Jane Harper / THE SURVIVORS
Harper’s books have a habit of showing up on my top ten lists. She has made a semi-series out of setting each of her books in a different part of Australia, making the most of the settings’ unique characteristics. This time we’re in Tasmania, where a woman’s body is found on the beach and it brings up the hard feelings about a ferocious storm that killed three people and left one of the survivors under a load of guilt. The community is small and close-knit, but it begins to unravel as police fail to make progress on the murder. Family relationships and the secrets that they hold are very much at the center of this character-driven mystery. Review.
Mick Herron / SLOUGH HOUSE
Another regular on my top ten lists. Now that John le Carre, the grand master of the espionage subgenre, has passed away, it’s comforting to know the tradition of using spy stories to analyze the present political situation and tweak the power-brokers who continually make a mess of things is being carried on so ably. In this case, there a very twisty plot involving a right-wing social media influencer, a populist politician that could be Nigel Farage if he spoke like Boris Johnson, and MI5 skullduggery. I’m not sure I could find my way through the plot with a map and a flashlight, but the trip is thoroughly entertaining. But fair warning, bring a hankie – the ending is a gut-wrencher. Review.
Naomi Hirihara / CLARK AND DIVISON
I was so pleased to find this book listed in many publications’ year-end round ups. This mystery is another time machine, this time taking us to a World War II internment camp where a California family has been imprisoned, losing their home, business, freedom, and dignity. Eventually one of the daughters is allowed to go to Chicago to prepare for the family’s relocation far from the west coast, but when the family finally is able to join her, they learn she is dead, supposedly a suicide. Her sister sets out to find out what really happened. A very human look at a part of our history that is too often overlooked. Review.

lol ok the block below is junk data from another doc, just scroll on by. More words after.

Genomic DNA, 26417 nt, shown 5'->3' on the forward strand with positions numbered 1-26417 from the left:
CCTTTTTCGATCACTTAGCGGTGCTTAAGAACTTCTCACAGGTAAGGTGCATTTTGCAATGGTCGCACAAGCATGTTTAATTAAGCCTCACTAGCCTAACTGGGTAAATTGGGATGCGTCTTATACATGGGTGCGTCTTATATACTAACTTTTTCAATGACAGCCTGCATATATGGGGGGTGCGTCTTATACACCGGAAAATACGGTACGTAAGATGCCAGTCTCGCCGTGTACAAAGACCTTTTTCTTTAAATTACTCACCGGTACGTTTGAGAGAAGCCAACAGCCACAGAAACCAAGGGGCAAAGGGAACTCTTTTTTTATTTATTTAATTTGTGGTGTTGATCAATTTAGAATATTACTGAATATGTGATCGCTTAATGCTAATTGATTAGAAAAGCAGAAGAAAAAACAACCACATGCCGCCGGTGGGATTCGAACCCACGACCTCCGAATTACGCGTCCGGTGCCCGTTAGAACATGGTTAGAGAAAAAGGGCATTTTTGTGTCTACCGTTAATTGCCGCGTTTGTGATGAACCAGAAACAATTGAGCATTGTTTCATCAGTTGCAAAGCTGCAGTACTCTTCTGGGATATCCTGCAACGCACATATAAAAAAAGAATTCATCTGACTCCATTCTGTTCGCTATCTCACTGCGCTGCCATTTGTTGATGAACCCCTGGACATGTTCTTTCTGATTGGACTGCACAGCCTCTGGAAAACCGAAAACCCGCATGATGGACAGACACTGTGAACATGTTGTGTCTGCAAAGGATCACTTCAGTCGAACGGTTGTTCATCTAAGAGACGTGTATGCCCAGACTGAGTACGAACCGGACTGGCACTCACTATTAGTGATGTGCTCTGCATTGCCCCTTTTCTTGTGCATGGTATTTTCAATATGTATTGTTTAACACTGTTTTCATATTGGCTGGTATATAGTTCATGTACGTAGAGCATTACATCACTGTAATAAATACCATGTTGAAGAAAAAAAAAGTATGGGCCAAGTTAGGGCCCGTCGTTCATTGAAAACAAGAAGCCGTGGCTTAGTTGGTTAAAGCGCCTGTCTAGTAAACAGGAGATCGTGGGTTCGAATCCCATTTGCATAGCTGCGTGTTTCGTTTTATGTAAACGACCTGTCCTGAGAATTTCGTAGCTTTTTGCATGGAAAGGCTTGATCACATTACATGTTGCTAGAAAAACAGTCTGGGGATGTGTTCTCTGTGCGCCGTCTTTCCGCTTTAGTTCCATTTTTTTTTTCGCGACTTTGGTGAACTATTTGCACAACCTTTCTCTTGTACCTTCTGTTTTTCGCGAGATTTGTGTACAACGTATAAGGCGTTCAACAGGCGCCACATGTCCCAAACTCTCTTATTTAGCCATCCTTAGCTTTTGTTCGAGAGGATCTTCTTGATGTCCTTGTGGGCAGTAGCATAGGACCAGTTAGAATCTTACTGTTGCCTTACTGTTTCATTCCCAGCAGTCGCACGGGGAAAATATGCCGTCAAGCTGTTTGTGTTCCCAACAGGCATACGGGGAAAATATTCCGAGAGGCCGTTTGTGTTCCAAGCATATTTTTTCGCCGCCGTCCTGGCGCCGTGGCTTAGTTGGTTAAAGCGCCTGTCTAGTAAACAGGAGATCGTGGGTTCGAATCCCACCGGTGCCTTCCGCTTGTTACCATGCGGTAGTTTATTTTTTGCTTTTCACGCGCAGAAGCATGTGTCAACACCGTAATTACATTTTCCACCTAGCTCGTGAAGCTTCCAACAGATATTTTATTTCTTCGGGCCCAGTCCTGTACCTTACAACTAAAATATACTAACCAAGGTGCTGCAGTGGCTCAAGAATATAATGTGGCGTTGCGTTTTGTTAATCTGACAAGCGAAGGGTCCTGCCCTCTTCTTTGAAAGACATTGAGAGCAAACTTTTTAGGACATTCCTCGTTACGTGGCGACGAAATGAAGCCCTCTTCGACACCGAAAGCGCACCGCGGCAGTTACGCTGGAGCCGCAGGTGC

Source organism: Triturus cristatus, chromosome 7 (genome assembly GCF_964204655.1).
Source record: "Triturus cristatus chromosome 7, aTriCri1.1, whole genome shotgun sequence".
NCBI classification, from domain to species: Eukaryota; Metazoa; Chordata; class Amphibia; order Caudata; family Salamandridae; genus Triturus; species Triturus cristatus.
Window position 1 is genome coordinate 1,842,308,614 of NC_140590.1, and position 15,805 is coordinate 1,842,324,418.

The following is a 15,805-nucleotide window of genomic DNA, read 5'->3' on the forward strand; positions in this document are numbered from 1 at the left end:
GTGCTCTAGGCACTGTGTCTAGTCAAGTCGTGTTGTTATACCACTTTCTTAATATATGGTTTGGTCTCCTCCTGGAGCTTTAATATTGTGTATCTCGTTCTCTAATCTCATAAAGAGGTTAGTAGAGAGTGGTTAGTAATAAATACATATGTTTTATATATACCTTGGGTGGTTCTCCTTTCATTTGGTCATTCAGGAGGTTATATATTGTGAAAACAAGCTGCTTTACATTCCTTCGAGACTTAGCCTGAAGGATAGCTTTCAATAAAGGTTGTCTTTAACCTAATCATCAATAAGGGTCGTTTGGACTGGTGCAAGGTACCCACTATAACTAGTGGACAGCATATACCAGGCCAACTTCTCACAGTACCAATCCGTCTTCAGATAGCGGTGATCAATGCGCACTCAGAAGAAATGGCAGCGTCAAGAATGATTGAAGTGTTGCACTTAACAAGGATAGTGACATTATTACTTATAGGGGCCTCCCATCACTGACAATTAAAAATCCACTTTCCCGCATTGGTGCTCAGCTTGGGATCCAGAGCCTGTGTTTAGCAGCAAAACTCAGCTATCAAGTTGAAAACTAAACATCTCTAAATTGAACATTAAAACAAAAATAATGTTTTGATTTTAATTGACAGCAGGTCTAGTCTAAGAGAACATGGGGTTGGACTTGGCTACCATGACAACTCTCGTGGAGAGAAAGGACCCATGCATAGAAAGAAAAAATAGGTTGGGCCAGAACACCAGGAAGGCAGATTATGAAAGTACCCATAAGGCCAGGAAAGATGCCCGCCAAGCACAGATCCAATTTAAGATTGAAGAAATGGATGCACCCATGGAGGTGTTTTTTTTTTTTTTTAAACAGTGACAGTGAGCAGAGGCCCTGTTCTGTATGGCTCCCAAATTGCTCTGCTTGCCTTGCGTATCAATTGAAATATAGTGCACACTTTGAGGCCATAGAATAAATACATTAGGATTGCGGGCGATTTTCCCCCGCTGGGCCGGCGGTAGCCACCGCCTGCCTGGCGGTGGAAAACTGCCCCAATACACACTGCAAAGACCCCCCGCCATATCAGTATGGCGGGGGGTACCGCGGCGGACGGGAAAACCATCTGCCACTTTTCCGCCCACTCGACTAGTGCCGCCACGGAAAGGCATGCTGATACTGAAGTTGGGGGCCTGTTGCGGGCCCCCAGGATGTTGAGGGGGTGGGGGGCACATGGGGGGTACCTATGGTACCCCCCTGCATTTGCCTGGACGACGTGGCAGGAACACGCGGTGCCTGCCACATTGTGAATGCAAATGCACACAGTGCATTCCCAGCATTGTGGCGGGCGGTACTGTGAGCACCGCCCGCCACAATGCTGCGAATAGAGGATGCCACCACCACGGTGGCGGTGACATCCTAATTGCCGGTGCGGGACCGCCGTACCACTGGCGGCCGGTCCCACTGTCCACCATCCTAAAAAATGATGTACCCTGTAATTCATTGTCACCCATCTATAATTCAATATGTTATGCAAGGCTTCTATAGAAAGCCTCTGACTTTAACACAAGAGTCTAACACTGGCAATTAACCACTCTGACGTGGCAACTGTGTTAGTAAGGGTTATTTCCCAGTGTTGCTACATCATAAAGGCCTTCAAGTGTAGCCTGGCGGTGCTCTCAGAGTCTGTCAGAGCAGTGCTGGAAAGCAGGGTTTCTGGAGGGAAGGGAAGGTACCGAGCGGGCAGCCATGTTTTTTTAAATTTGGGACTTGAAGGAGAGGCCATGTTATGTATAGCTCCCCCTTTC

Other books I enjoyed
Clint Smith / HOW THE WORD IS PASSED
The author visits sites that carry stories about our history and reflects on what those stories say. Beautifully done.
Nicole Perlroth / THIS IS HOW THEY TELL ME THE WORLD ENDS
A deep dive into the rise of cyber warfare and the decisions our government makes that give them an offensive edge but put us all in danger. Gripping.
Kristin Kobes Du Mez / JESUS AND JOHN WAYNE
An illuminating history of contemporary white evangelicalism, uncovering the toxic masculinity that has overtaken a religion.
Jessie Daniels / NICE WHITE LADIES
Deftly combining personal narrative and sociological analysis, Daniels reveals the ways white women support and drive white supremacy. Her recommended solutions are bracingly bold. I keep thinking about this book.
Noah Giansiracusa / HOW ALGORITHMS CREATE AND PREVENT FAKE NEWS
A clear explanation of how algorithms work to write headlines and stories, place ads, and recommend videos, all with a focus on how they influence our news environment, a nice technical supplement to research that digs deeper into the social and economic side of disinformation.
Whitney Phillips and Ryan M. Milner / YOU ARE HERE
As it says on the tin, this is “A Field Guide for Navigating Polarized Speech, Conspiracy Theories, and Our Polluted Media Landscape” and it’s very good at tackling the messy, confusing, historically and politically fraught media moment we are in. If I were still teaching I would love to read it with students. Review.
And a favorite novel . . .
Louise Erdrich / THE SENTENCE
If you thought nothing good came out of the year 2020, think again. Erdrich’s story, set in her own real-life bookstore in Minneapolis during that awful year, recounts how an Ojibwe woman who works there feels the presence of the ghost of a wannabe Indian white woman who moves books around and refuses to leave. The pandemic arrives, then George Floyd is murdered, and all of it puts a strain on the protagonist and her husband, a former cop who once arrested her. Just a beautiful, tender, hopeful story.